I recently spent just under two weeks in The Philippines and part of my work while there was showing two wonderful young men how to interview people as part of the story making process for the INGO I am currently working with. These interviews were emotional as they often involved recounting events during and following the devastating Typhoon Haiyan/Yolanda which swept the area in 2013 destroying lives and homes. Talking to others about how we interview gave me time to reflect on my own practice. Here are some of my thoughts jotted down in my journal during the two weeks
1) We are human first and interviewers/photographers/videographers second. Yes, someone crying to camera makes for a powerful video. Yes, someone recounting something traumatic makes for good footage. Yes, the glint of tears in the eyes will make a moving photograph. But we should never forget what it feels like to be on the other side of the camera/dictaphone. Twice we paused interviews to comfort someone or to simply allow them to gather their thoughts. I did not regret this either time. Maybe the content we captured might have been stronger if we had carried on filming but I know we would have poorer as people for forgetting the humanity and dignity of the person we were interviewing. We should always remember to be human.
2) When we listen to someone’s story we are given the honour of carrying that story and sharing it appropriately. I am reminded time and time again that a story is a precious commodity. I rarely share mine with people, and sharing the ‘painful bits’ is reserved for friends I trust most. Therefore to sit and listen to people talking about some of the most difficult days in their life should always be treated with utmost respect.
3) As human beings we can often search for the differences between us to define and create the story. What is amazing to me is that we share more that unites us than things that divide us. We met one young woman who spoke to us about the last two years of her life. Typhoon Yolanda took her home but what broke her heart was her husband leaving her. The biggest crisis in her life was not the damage caused by an event that we find hard to comprehend here in typhoon-free Britain but was instead the all too familiar tale of betrayal and abandonment. It would have been easy for us to assume that every tear shed in this part of The Philippines relates to disaster wrought by the changing climate but in actual fact most of the daily issues in people’s lives are not so different to those experienced all over the world.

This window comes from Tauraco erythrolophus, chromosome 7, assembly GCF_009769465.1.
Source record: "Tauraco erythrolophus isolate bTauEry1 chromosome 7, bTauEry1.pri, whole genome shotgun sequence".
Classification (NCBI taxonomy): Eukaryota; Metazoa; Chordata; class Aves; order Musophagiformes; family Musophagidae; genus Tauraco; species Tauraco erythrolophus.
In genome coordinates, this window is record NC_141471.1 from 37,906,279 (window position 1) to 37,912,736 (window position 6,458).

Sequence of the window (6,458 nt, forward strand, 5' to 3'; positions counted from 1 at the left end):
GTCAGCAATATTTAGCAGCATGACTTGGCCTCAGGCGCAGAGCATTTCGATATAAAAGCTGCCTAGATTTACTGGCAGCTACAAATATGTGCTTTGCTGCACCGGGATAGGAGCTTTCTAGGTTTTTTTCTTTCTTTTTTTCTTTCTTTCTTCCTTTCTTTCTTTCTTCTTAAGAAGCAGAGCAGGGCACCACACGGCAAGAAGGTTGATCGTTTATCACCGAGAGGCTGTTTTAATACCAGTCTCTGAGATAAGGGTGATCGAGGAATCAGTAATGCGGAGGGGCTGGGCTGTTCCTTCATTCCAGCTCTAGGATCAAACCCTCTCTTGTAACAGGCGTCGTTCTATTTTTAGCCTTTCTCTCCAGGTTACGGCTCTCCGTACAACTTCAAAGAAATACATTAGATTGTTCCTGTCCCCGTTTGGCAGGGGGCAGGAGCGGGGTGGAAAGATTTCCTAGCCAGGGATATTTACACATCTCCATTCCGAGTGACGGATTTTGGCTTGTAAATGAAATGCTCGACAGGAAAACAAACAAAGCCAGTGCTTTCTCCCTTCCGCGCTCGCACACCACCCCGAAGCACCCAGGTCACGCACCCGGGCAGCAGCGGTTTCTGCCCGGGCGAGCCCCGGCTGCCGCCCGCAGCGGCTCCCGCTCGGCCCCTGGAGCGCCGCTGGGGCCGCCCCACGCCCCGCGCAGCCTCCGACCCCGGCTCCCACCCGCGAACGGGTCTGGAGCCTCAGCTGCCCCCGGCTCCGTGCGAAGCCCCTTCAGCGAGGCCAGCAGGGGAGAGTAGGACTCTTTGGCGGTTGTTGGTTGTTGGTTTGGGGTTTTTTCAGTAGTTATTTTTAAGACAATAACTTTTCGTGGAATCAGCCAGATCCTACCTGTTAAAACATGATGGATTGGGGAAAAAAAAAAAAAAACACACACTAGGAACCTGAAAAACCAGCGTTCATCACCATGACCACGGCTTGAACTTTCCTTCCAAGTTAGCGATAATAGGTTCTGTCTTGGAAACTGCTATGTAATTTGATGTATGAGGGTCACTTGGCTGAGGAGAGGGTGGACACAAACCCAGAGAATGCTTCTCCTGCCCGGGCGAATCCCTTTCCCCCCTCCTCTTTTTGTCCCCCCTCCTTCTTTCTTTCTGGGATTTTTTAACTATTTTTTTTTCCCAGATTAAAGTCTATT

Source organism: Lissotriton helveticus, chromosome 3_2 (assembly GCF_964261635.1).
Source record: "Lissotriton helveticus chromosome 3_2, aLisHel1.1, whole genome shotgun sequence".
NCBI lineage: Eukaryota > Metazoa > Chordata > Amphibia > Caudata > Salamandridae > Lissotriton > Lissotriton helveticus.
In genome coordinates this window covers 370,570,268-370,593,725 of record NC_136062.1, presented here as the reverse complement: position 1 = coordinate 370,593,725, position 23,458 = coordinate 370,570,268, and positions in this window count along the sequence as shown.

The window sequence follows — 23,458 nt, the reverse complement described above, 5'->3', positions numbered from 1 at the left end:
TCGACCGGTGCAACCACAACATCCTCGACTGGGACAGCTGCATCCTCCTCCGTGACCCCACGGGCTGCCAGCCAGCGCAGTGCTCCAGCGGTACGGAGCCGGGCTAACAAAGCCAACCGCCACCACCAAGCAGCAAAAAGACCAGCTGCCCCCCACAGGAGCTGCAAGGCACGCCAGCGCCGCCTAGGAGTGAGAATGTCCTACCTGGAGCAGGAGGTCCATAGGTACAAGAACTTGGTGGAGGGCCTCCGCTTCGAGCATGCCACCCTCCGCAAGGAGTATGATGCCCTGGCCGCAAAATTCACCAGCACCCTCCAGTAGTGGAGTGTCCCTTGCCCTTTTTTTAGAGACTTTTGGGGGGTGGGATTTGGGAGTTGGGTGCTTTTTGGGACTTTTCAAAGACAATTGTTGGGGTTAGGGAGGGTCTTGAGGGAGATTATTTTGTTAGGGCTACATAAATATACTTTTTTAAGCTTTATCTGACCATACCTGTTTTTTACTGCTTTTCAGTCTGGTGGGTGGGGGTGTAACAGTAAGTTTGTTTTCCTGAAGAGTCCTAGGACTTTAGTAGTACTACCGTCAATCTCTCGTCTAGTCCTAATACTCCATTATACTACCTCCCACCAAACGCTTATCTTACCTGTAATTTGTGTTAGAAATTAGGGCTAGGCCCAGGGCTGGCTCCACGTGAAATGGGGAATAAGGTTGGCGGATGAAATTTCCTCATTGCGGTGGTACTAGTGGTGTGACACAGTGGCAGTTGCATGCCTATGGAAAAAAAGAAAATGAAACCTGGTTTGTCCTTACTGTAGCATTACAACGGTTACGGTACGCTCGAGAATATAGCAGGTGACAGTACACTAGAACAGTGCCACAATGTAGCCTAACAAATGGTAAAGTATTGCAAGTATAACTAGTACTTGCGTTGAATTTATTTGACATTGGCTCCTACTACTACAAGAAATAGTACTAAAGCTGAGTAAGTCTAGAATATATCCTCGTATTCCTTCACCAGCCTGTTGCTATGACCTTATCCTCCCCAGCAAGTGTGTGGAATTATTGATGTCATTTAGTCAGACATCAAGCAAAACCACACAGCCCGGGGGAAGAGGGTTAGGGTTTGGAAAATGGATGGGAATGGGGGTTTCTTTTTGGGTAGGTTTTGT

4) Poverty compounds problems. With everything said above I yet again saw that poverty becomes the straw that breaks the camel’s back. In this case sometimes that poverty was cruelly brought on by a disaster beyond anyone’s control.
5) I love meeting people and sharing time with them. This is something I know already but it is always good to be reminded. The part of my job I thrive on is not the photography itself. Rather it is the time I get to listen to people’s stories. I am never happier than when sat with someone and hearing about their life. This trip to The Philippines reminded me of that and reignited my enthusiasm for what I do and for the need for good storytelling.